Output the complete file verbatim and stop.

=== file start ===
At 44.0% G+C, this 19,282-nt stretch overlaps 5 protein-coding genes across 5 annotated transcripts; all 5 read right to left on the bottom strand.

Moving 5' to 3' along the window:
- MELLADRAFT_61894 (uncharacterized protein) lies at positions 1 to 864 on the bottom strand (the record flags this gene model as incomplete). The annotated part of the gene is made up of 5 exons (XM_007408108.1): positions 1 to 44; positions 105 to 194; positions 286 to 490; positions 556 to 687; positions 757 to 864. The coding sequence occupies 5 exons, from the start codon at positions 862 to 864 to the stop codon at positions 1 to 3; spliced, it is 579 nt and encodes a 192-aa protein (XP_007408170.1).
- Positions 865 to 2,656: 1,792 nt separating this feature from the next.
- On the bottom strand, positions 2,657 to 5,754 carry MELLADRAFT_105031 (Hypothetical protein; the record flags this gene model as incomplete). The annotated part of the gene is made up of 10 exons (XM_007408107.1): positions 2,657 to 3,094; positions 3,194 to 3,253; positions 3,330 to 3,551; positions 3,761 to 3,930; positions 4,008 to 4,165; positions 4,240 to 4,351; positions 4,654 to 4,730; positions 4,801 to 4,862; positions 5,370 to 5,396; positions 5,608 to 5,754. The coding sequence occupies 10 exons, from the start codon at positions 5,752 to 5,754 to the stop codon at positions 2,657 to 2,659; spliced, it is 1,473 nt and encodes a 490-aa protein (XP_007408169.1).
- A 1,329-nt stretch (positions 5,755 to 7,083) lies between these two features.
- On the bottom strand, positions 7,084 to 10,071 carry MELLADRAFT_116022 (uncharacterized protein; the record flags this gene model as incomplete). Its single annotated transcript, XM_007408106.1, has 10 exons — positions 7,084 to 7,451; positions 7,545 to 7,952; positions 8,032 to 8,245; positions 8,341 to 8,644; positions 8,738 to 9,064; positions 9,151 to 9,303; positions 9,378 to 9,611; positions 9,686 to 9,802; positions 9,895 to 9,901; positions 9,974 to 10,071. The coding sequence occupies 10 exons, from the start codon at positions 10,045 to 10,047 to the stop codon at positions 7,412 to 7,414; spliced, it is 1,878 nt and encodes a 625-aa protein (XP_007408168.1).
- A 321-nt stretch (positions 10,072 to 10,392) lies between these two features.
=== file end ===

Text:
At 44.0% G+C, this 19,282-nt stretch overlaps 5 protein-coding genes across 5 annotated transcripts; all 5 read right to left on the bottom strand.

Moving 5' to 3' along the window:
- MELLADRAFT_61894 (uncharacterized protein) lies at positions 1 to 864 on the bottom strand (the record flags this gene model as incomplete). The annotated part of the gene is made up of 5 exons (XM_007408108.1): positions 1 to 44; positions 105 to 194; positions 286 to 490; positions 556 to 687; positions 757 to 864. The coding sequence occupies 5 exons, from the start codon at positions 862 to 864 to the stop codon at positions 1 to 3; spliced, it is 579 nt and encodes a 192-aa protein (XP_007408170.1).
- Positions 865 to 2,656: 1,792 nt separating this feature from the next.
- On the bottom strand, positions 2,657 to 5,754 carry MELLADRAFT_105031 (Hypothetical protein; the record flags this gene model as incomplete). The annotated part of the gene is made up of 10 exons (XM_007408107.1): positions 2,657 to 3,094; positions 3,194 to 3,253; positions 3,330 to 3,551; positions 3,761 to 3,930; positions 4,008 to 4,165; positions 4,240 to 4,351; positions 4,654 to 4,730; positions 4,801 to 4,862; positions 5,370 to 5,396; positions 5,608 to 5,754. The coding sequence occupies 10 exons, from the start codon at positions 5,752 to 5,754 to the stop codon at positions 2,657 to 2,659; spliced, it is 1,473 nt and encodes a 490-aa protein (XP_007408169.1).
- A 1,329-nt stretch (positions 5,755 to 7,083) lies between these two features.
- On the bottom strand, positions 7,084 to 10,071 carry MELLADRAFT_116022 (uncharacterized protein; the record flags this gene model as incomplete). Its single annotated transcript, XM_007408106.1, has 10 exons — positions 7,084 to 7,451; positions 7,545 to 7,952; positions 8,032 to 8,245; positions 8,341 to 8,644; positions 8,738 to 9,064; positions 9,151 to 9,303; positions 9,378 to 9,611; positions 9,686 to 9,802; positions 9,895 to 9,901; positions 9,974 to 10,071. The coding sequence occupies 10 exons, from the start codon at positions 10,045 to 10,047 to the stop codon at positions 7,412 to 7,414; spliced, it is 1,878 nt and encodes a 625-aa protein (XP_007408168.1).
- A 321-nt stretch (positions 10,072 to 10,392) lies between these two features.